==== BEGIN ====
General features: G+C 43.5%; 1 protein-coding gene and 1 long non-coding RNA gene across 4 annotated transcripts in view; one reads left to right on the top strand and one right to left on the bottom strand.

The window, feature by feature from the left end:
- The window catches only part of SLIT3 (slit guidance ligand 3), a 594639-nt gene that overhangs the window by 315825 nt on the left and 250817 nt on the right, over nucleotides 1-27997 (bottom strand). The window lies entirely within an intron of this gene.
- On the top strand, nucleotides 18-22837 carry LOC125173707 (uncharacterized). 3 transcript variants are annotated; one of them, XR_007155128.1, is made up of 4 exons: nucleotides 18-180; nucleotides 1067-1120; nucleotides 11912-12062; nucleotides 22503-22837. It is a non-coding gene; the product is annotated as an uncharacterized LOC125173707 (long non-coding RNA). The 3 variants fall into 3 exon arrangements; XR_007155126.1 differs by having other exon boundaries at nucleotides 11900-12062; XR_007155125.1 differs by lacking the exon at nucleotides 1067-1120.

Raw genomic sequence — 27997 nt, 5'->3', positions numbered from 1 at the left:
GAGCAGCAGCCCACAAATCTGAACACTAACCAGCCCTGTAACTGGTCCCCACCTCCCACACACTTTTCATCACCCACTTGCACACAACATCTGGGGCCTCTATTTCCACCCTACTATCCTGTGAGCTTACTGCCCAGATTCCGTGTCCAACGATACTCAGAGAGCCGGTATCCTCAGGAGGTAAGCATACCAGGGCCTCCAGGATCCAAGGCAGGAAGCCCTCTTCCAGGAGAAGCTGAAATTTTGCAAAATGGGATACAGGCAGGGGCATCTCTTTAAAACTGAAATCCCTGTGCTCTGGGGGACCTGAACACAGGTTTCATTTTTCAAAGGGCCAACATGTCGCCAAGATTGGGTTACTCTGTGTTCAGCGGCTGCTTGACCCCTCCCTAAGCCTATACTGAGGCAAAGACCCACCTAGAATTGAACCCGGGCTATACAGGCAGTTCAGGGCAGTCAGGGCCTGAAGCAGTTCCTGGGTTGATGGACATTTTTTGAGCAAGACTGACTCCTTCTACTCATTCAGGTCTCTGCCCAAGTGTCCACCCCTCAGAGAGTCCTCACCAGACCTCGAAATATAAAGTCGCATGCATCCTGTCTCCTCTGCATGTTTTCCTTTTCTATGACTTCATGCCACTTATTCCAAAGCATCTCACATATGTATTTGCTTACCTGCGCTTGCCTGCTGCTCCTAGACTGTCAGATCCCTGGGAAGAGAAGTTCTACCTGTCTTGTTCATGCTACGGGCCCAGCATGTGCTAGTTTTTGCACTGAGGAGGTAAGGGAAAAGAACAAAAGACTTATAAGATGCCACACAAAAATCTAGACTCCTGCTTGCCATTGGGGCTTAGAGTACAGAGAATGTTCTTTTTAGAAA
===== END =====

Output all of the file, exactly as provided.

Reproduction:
General features: G+C 43.5%; 1 protein-coding gene and 1 long non-coding RNA gene across 4 annotated transcripts in view; one reads left to right on the top strand and one right to left on the bottom strand.

The window, feature by feature from the left end:
- The window catches only part of SLIT3 (slit guidance ligand 3), a 594639-nt gene that overhangs the window by 315825 nt on the left and 250817 nt on the right, over nucleotides 1-27997 (bottom strand). The window lies entirely within an intron of this gene.
- On the top strand, nucleotides 18-22837 carry LOC125173707 (uncharacterized). 3 transcript variants are annotated; one of them, XR_007155128.1, is made up of 4 exons: nucleotides 18-180; nucleotides 1067-1120; nucleotides 11912-12062; nucleotides 22503-22837. It is a non-coding gene; the product is annotated as an uncharacterized LOC125173707 (long non-coding RNA). The 3 variants fall into 3 exon arrangements; XR_007155126.1 differs by having other exon boundaries at nucleotides 11900-12062; XR_007155125.1 differs by lacking the exon at nucleotides 1067-1120.

Raw genomic sequence — 27997 nt, 5'->3', positions numbered from 1 at the left:
GAGCAGCAGCCCACAAATCTGAACACTAACCAGCCCTGTAACTGGTCCCCACCTCCCACACACTTTTCATCACCCACTTGCACACAACATCTGGGGCCTCTATTTCCACCCTACTATCCTGTGAGCTTACTGCCCAGATTCCGTGTCCAACGATACTCAGAGAGCCGGTATCCTCAGGAGGTAAGCATACCAGGGCCTCCAGGATCCAAGGCAGGAAGCCCTCTTCCAGGAGAAGCTGAAATTTTGCAAAATGGGATACAGGCAGGGGCATCTCTTTAAAACTGAAATCCCTGTGCTCTGGGGGACCTGAACACAGGTTTCATTTTTCAAAGGGCCAACATGTCGCCAAGATTGGGTTACTCTGTGTTCAGCGGCTGCTTGACCCCTCCCTAAGCCTATACTGAGGCAAAGACCCACCTAGAATTGAACCCGGGCTATACAGGCAGTTCAGGGCAGTCAGGGCCTGAAGCAGTTCCTGGGTTGATGGACATTTTTTGAGCAAGACTGACTCCTTCTACTCATTCAGGTCTCTGCCCAAGTGTCCACCCCTCAGAGAGTCCTCACCAGACCTCGAAATATAAAGTCGCATGCATCCTGTCTCCTCTGCATGTTTTCCTTTTCTATGACTTCATGCCACTTATTCCAAAGCATCTCACATATGTATTTGCTTACCTGCGCTTGCCTGCTGCTCCTAGACTGTCAGATCCCTGGGAAGAGAAGTTCTACCTGTCTTGTTCATGCTACGGGCCCAGCATGTGCTAGTTTTTGCACTGAGGAGGTAAGGGAAAAGAACAAAAGACTTATAAGATGCCACACAAAAATCTAGACTCCTGCTTGCCATTGGGGCTTAGAGTACAGAGAATGTTCTTTTTAGAAA